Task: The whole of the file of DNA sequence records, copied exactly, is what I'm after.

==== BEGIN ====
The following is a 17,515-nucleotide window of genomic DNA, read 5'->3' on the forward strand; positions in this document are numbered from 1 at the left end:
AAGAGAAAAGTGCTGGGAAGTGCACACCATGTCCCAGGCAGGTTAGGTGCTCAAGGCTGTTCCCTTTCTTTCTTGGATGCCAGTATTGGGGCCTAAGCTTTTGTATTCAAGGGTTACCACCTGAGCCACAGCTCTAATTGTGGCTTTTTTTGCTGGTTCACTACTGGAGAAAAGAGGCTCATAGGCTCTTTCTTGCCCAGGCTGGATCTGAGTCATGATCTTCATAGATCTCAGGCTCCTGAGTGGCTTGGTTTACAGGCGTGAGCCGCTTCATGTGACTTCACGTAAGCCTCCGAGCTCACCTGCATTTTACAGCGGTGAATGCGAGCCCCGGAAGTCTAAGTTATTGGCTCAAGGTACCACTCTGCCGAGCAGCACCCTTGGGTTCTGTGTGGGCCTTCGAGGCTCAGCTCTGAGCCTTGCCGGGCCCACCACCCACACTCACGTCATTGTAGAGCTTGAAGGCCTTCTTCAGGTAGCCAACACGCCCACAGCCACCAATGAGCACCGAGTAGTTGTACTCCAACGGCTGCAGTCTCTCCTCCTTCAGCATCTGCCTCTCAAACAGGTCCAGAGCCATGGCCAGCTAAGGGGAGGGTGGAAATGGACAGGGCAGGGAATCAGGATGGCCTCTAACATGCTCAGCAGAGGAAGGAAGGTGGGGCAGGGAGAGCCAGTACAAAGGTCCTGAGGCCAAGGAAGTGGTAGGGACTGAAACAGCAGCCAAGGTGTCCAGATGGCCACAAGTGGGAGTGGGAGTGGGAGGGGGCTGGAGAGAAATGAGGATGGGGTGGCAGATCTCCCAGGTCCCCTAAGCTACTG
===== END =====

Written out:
The following is a 17,515-nucleotide window of genomic DNA, read 5'->3' on the forward strand; positions in this document are numbered from 1 at the left end:
AAGAGAAAAGTGCTGGGAAGTGCACACCATGTCCCAGGCAGGTTAGGTGCTCAAGGCTGTTCCCTTTCTTTCTTGGATGCCAGTATTGGGGCCTAAGCTTTTGTATTCAAGGGTTACCACCTGAGCCACAGCTCTAATTGTGGCTTTTTTTGCTGGTTCACTACTGGAGAAAAGAGGCTCATAGGCTCTTTCTTGCCCAGGCTGGATCTGAGTCATGATCTTCATAGATCTCAGGCTCCTGAGTGGCTTGGTTTACAGGCGTGAGCCGCTTCATGTGACTTCACGTAAGCCTCCGAGCTCACCTGCATTTTACAGCGGTGAATGCGAGCCCCGGAAGTCTAAGTTATTGGCTCAAGGTACCACTCTGCCGAGCAGCACCCTTGGGTTCTGTGTGGGCCTTCGAGGCTCAGCTCTGAGCCTTGCCGGGCCCACCACCCACACTCACGTCATTGTAGAGCTTGAAGGCCTTCTTCAGGTAGCCAACACGCCCACAGCCACCAATGAGCACCGAGTAGTTGTACTCCAACGGCTGCAGTCTCTCCTCCTTCAGCATCTGCCTCTCAAACAGGTCCAGAGCCATGGCCAGCTAAGGGGAGGGTGGAAATGGACAGGGCAGGGAATCAGGATGGCCTCTAACATGCTCAGCAGAGGAAGGAAGGTGGGGCAGGGAGAGCCAGTACAAAGGTCCTGAGGCCAAGGAAGTGGTAGGGACTGAAACAGCAGCCAAGGTGTCCAGATGGCCACAAGTGGGAGTGGGAGTGGGAGGGGGCTGGAGAGAAATGAGGATGGGGTGGCAGATCTCCCAGGTCCCCTAAGCTACTG